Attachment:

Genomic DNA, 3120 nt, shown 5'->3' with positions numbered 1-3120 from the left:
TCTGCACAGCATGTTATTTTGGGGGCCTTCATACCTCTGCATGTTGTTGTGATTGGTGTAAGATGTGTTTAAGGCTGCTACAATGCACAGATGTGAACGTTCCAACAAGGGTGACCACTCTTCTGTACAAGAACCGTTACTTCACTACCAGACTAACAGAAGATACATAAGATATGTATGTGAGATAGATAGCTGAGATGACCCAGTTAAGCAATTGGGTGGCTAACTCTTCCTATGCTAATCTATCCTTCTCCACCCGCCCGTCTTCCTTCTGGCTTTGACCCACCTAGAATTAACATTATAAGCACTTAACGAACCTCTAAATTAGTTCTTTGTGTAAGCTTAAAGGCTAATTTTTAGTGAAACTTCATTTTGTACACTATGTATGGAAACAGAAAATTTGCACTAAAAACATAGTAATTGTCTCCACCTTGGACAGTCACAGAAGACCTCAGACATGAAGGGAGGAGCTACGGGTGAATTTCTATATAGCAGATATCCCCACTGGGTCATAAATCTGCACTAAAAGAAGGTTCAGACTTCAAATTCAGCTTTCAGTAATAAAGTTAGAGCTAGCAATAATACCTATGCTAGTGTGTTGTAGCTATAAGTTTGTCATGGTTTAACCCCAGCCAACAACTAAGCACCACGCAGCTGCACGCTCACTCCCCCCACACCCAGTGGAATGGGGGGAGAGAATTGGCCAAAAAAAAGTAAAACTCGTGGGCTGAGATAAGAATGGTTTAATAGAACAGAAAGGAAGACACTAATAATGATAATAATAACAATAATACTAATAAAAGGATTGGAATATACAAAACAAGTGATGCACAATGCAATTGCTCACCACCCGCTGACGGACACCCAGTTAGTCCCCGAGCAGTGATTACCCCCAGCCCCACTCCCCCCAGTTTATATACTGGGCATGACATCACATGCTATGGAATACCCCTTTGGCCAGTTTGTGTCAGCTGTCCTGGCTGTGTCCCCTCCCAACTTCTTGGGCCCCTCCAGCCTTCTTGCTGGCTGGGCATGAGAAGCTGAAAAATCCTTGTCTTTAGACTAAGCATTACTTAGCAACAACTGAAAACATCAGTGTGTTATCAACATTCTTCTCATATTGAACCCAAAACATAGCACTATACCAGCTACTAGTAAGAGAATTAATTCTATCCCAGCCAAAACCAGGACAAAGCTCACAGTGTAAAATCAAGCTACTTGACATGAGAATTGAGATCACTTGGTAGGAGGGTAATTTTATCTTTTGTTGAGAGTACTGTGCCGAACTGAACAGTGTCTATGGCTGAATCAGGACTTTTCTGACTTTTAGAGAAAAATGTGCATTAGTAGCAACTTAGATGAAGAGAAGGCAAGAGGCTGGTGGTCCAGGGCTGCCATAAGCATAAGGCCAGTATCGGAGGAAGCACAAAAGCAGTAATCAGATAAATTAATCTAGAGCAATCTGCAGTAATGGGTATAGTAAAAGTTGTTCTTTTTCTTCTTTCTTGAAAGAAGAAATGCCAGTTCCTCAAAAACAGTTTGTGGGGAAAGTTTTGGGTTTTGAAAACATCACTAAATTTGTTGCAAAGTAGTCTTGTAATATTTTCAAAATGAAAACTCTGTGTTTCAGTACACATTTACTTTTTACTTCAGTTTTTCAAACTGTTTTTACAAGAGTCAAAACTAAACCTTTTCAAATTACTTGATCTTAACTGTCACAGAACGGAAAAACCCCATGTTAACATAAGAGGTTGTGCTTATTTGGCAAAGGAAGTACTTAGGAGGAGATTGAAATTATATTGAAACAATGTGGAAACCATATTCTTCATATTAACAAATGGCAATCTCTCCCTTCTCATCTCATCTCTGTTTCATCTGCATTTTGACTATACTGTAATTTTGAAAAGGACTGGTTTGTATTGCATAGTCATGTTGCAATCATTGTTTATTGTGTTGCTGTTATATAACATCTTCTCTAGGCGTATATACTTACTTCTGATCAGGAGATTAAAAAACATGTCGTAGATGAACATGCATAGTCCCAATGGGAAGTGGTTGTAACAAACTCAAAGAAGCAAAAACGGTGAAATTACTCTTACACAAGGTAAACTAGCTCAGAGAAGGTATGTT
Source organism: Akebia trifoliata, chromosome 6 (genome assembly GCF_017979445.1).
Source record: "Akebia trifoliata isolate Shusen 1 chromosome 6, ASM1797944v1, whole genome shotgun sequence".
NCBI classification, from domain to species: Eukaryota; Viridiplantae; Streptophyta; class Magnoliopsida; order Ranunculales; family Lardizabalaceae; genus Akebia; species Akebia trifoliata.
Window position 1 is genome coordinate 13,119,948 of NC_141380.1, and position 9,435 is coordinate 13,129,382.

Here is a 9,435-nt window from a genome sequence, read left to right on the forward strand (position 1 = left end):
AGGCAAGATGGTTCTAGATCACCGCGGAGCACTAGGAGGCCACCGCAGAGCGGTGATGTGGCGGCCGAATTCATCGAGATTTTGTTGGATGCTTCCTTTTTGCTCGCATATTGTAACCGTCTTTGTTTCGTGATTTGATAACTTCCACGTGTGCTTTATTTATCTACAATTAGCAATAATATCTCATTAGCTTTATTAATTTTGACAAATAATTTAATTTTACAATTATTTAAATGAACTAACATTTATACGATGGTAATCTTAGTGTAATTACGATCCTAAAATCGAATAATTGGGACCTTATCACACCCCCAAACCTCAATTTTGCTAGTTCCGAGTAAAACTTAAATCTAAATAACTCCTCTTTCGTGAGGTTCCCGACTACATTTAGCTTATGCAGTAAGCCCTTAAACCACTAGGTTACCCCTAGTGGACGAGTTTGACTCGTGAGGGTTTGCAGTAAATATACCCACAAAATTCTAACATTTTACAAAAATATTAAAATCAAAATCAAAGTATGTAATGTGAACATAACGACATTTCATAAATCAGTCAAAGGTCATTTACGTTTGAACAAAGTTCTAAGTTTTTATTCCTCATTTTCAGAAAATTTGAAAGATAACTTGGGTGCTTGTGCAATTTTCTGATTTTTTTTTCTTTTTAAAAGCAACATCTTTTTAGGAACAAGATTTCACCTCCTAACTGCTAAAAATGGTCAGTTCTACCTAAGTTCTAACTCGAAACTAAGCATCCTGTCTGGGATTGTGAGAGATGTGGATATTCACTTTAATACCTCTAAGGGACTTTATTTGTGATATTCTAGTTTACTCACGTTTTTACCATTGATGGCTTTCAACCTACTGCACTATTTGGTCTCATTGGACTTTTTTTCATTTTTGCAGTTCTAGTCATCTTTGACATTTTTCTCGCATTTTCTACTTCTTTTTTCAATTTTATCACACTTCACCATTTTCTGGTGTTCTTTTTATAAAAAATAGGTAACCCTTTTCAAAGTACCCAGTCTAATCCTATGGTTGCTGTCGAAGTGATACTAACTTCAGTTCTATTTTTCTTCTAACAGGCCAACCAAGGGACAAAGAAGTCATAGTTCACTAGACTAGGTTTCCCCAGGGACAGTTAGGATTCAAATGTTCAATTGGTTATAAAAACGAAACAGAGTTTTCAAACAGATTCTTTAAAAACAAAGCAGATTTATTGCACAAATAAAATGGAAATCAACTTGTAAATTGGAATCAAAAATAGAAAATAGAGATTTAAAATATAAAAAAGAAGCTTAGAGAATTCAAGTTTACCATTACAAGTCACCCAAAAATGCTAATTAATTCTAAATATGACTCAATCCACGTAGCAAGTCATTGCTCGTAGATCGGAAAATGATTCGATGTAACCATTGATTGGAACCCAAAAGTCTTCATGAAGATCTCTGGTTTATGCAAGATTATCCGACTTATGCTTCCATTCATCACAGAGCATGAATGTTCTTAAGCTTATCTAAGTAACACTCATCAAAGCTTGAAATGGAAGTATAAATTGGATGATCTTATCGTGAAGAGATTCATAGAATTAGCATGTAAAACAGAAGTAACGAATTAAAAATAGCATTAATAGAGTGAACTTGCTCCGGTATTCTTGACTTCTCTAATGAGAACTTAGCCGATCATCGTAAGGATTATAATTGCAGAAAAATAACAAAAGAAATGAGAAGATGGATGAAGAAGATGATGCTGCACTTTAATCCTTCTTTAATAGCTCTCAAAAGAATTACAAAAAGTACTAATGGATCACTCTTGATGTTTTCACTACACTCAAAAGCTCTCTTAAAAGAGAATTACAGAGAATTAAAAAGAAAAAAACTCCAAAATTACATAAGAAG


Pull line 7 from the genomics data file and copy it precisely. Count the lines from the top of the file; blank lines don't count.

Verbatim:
Here is a 9,435-nt window from a genome sequence, read left to right on the forward strand (position 1 = left end):